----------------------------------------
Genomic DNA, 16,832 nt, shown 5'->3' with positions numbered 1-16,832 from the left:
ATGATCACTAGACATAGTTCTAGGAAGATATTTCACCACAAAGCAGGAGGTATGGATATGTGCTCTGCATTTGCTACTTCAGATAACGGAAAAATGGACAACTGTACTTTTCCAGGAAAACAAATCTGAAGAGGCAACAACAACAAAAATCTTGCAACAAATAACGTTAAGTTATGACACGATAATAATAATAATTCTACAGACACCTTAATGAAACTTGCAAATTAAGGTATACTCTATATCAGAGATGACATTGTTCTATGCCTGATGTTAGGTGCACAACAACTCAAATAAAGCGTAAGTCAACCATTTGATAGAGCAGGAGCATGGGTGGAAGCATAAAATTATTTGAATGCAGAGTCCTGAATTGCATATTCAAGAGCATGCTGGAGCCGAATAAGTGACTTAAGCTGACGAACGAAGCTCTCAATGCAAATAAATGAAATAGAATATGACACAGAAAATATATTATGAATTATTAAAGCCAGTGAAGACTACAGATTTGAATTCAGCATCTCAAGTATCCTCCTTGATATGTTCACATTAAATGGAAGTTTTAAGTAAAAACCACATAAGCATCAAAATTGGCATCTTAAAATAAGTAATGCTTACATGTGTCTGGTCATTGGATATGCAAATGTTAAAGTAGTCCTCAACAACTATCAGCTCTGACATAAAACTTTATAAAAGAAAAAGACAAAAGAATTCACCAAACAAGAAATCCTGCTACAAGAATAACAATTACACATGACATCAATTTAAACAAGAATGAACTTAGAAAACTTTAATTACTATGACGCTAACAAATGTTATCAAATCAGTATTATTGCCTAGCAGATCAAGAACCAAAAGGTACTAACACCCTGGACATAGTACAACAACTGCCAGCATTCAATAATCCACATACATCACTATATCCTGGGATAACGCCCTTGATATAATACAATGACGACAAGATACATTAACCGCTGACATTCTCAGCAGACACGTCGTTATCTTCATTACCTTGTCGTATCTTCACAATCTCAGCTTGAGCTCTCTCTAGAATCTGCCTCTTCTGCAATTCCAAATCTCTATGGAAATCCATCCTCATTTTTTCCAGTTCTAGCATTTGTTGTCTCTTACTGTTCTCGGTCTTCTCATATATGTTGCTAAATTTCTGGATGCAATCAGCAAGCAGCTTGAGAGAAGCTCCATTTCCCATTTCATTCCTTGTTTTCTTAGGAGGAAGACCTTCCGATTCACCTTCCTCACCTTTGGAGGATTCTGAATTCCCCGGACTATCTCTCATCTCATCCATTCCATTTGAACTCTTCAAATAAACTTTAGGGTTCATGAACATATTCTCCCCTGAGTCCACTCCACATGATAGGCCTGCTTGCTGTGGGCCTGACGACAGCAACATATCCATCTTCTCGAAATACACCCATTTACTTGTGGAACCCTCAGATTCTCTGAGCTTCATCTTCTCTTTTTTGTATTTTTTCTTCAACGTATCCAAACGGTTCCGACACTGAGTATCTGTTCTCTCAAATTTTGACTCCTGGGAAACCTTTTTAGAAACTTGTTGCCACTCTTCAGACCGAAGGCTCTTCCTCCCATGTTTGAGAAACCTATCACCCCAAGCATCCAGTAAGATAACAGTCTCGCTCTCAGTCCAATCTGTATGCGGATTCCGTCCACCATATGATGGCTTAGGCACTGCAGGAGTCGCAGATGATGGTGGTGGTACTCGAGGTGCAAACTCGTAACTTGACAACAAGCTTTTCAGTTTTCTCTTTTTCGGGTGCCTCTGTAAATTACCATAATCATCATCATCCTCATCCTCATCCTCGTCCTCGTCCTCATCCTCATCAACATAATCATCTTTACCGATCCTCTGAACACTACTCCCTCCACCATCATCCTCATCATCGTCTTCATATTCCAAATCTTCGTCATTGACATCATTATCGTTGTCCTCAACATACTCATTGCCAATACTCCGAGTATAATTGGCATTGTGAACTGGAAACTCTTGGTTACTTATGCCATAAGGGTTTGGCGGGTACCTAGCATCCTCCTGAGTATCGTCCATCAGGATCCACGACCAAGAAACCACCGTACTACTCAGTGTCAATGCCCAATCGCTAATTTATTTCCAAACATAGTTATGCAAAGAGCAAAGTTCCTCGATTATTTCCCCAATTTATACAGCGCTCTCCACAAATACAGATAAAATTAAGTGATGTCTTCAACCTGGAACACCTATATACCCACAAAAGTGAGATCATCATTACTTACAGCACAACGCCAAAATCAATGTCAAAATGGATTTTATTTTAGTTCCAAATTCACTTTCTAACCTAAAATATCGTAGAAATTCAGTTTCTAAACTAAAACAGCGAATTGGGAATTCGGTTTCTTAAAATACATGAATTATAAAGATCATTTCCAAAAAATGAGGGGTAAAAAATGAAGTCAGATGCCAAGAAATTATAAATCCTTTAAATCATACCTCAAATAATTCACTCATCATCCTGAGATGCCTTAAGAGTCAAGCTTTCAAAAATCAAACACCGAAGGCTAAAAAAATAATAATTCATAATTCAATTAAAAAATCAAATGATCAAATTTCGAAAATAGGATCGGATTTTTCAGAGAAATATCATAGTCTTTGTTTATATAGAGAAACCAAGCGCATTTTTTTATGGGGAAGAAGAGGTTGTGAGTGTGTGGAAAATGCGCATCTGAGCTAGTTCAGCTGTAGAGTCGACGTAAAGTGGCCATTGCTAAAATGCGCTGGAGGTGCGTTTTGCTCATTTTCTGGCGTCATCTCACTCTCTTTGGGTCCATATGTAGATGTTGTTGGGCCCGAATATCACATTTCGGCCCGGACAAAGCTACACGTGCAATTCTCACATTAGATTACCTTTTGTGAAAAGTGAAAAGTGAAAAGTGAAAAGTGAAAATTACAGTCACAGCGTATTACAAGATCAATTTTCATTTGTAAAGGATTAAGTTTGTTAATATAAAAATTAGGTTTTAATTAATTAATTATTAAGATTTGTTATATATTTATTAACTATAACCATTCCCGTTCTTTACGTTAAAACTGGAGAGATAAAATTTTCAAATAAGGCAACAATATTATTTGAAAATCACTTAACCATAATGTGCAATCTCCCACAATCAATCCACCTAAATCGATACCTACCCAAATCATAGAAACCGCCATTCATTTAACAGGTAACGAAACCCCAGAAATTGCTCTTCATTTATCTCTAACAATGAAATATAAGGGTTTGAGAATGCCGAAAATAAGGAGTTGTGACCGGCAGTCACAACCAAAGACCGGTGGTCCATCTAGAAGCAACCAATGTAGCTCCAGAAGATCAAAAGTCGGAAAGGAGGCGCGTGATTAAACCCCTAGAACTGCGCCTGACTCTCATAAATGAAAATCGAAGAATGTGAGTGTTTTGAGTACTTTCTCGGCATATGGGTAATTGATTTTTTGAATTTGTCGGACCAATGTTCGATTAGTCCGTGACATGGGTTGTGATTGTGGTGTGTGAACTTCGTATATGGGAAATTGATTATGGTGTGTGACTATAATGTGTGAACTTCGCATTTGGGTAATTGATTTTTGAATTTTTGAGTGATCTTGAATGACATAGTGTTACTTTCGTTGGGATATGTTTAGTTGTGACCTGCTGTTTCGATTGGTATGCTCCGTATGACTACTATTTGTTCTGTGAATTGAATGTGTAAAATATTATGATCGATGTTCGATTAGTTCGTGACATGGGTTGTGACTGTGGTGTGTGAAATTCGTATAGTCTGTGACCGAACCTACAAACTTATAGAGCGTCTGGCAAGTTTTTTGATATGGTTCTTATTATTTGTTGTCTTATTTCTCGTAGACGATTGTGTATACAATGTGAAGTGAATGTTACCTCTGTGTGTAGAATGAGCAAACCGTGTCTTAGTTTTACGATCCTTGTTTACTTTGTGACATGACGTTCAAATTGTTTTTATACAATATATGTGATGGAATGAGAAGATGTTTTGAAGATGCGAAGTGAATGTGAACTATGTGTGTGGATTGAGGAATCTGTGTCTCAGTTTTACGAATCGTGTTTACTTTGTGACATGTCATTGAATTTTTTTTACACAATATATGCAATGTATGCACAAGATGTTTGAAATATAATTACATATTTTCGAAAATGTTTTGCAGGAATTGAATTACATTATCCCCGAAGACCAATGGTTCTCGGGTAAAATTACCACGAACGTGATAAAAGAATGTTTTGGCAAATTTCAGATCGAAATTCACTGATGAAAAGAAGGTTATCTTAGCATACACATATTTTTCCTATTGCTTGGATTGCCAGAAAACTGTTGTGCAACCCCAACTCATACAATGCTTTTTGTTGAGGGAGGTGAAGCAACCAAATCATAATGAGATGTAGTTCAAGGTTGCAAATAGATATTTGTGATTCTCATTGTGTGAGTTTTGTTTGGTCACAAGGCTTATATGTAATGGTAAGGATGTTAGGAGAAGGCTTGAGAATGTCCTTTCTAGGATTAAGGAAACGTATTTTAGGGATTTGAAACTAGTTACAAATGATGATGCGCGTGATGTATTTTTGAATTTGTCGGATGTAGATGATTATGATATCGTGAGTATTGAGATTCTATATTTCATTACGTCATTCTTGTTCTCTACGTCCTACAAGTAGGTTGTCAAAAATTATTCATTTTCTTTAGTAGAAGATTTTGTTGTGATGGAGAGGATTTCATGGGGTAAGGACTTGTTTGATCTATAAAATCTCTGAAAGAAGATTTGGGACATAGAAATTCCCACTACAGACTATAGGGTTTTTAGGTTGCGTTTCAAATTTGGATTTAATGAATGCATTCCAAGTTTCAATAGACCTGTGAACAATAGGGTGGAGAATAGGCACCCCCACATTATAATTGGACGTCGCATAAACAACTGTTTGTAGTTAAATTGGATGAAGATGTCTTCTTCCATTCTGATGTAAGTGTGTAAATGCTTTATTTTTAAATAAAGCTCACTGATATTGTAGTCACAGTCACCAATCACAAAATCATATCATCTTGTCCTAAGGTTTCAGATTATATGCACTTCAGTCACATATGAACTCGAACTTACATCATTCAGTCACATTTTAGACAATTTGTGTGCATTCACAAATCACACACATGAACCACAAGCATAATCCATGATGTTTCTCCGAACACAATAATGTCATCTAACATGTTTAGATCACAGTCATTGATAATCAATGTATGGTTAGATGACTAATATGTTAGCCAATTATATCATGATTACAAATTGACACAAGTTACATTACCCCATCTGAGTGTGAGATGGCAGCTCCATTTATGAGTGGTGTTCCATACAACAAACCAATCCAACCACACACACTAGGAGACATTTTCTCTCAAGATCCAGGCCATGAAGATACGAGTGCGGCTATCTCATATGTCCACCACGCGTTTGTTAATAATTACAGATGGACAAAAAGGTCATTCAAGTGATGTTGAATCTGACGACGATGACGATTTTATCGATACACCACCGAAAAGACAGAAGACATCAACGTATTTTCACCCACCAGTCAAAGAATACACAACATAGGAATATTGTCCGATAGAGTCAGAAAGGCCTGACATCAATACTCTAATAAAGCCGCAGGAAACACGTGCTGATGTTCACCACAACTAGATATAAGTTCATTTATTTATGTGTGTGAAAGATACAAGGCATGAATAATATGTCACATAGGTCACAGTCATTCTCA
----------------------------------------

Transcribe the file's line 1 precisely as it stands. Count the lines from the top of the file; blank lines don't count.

Genomic DNA, 16,832 nt, shown 5'->3' with positions numbered 1-16,832 from the left: